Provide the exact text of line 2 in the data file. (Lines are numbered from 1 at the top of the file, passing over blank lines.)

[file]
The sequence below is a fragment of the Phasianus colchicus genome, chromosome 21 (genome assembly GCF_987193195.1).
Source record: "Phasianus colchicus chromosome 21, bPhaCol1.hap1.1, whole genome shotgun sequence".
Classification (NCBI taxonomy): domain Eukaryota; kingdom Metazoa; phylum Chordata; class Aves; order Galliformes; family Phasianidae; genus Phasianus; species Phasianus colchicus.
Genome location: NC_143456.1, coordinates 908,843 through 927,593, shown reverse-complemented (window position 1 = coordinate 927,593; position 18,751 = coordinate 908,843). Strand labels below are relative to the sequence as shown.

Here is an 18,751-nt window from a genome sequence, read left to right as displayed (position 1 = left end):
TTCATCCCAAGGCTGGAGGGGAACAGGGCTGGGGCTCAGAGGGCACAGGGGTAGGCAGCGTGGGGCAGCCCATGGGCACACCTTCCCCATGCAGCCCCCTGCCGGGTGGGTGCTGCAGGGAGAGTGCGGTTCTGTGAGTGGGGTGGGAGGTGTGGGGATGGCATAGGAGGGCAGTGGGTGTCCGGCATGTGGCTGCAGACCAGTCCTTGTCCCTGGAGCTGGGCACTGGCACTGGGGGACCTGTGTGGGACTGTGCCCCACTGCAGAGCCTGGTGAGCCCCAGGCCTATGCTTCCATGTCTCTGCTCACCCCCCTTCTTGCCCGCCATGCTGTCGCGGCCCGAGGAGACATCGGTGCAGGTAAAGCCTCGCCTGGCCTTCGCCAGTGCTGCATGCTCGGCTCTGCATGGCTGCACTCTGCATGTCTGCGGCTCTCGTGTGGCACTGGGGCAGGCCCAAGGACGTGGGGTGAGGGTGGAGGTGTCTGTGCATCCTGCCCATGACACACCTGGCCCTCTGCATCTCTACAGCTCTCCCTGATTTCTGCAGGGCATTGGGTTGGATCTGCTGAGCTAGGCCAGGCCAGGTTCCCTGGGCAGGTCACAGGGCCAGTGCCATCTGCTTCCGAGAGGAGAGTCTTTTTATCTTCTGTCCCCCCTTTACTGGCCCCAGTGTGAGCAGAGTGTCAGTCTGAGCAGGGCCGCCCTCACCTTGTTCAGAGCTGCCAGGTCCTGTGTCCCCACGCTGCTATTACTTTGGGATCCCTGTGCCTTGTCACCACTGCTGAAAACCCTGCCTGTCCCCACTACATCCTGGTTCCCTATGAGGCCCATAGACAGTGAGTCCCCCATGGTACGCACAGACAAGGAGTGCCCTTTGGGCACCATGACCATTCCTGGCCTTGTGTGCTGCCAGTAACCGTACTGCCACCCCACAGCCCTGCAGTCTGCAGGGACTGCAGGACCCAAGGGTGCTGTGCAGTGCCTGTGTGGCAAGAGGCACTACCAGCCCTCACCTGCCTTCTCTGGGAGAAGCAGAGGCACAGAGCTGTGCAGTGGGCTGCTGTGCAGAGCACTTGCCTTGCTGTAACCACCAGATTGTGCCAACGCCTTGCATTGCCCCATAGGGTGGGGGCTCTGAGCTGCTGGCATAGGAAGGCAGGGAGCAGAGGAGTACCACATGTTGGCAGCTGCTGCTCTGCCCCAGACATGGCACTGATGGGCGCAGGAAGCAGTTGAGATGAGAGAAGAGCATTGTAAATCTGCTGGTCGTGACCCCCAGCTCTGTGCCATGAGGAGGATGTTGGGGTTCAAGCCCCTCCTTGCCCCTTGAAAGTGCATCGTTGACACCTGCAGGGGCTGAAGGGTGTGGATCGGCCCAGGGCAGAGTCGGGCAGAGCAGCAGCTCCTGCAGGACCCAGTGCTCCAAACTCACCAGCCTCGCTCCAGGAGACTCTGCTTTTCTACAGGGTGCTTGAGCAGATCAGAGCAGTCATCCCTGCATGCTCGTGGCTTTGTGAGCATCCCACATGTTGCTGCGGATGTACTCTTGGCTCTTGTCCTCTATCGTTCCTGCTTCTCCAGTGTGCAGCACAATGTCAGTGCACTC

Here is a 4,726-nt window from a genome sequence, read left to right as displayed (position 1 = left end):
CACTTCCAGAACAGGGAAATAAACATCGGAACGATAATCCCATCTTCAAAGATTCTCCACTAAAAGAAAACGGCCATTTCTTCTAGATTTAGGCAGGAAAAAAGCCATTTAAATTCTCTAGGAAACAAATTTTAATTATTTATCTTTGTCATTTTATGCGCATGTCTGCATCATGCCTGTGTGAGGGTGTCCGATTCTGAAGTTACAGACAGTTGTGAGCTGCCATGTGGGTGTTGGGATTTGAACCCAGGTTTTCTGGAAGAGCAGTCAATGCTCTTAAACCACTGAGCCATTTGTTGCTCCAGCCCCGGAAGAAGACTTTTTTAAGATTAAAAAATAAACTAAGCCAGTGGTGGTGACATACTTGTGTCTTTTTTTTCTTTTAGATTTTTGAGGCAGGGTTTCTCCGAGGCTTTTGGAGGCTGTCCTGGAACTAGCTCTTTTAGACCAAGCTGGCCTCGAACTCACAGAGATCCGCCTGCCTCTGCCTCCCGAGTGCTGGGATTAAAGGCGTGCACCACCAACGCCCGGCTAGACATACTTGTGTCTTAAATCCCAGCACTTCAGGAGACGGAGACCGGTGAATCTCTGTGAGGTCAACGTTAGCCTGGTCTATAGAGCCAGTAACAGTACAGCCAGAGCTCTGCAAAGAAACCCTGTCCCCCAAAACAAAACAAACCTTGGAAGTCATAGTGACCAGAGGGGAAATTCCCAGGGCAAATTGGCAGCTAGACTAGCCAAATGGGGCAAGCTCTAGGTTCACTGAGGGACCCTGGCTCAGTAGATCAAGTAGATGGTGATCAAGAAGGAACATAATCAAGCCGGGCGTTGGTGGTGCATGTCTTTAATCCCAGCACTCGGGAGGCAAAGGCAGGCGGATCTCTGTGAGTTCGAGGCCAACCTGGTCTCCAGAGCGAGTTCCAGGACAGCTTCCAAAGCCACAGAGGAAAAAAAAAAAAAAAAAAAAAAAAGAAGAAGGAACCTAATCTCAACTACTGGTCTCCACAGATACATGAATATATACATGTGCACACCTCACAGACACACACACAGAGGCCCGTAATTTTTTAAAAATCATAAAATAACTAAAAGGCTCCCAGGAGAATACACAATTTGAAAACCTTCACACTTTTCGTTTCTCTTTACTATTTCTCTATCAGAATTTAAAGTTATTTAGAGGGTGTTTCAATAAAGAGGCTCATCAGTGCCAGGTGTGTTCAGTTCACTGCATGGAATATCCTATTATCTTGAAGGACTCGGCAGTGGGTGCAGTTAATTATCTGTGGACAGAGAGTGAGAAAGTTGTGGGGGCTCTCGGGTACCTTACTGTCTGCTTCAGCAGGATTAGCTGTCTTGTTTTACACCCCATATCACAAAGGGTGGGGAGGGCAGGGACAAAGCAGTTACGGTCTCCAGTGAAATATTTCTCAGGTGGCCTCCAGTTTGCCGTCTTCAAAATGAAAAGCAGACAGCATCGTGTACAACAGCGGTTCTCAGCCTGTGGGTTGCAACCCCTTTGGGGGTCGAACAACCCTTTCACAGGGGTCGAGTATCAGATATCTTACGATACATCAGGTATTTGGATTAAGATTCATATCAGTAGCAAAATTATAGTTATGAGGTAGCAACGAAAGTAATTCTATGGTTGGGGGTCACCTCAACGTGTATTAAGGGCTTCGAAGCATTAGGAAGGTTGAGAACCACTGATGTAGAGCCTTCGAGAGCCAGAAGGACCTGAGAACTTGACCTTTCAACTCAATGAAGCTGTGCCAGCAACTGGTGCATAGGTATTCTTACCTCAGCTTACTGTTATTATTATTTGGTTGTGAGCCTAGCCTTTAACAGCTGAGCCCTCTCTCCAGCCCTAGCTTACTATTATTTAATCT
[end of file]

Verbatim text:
Source record: "Phasianus colchicus chromosome 21, bPhaCol1.hap1.1, whole genome shotgun sequence".